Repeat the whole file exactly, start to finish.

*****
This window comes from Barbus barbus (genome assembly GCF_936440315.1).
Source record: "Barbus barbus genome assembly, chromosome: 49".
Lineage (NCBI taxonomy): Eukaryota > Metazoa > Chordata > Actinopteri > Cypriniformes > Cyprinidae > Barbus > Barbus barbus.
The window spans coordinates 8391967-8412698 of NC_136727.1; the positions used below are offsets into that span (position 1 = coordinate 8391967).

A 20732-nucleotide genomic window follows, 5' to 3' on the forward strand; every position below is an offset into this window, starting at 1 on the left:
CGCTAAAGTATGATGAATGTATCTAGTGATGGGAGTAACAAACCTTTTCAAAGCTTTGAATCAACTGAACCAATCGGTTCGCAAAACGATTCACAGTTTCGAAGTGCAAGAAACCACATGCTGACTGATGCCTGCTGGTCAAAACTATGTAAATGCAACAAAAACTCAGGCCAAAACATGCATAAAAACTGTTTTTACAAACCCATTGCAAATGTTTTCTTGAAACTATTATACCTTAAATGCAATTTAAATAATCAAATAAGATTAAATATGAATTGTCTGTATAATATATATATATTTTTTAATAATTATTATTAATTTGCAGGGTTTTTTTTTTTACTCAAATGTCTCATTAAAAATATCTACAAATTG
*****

This window comes from Barbus barbus (genome assembly GCF_936440315.1).
Source record: "Barbus barbus genome assembly, chromosome: 49".
Lineage (NCBI taxonomy): Eukaryota > Metazoa > Chordata > Actinopteri > Cypriniformes > Cyprinidae > Barbus > Barbus barbus.
The window spans coordinates 8391967-8412698 of NC_136727.1; the positions used below are offsets into that span (position 1 = coordinate 8391967).

A 20732-nucleotide genomic window follows, 5' to 3' on the forward strand; every position below is an offset into this window, starting at 1 on the left:
CGCTAAAGTATGATGAATGTATCTAGTGATGGGAGTAACAAACCTTTTCAAAGCTTTGAATCAACTGAACCAATCGGTTCGCAAAACGATTCACAGTTTCGAAGTGCAAGAAACCACATGCTGACTGATGCCTGCTGGTCAAAACTATGTAAATGCAACAAAAACTCAGGCCAAAACATGCATAAAAACTGTTTTTACAAACCCATTGCAAATGTTTTCTTGAAACTATTATACCTTAAATGCAATTTAAATAATCAAATAAGATTAAATATGAATTGTCTGTATAATATATATATATTTTTTAATAATTATTATTAATTTGCAGGGTTTTTTTTTTTACTCAAATGTCTCATTAAAAATATCTACAAATTG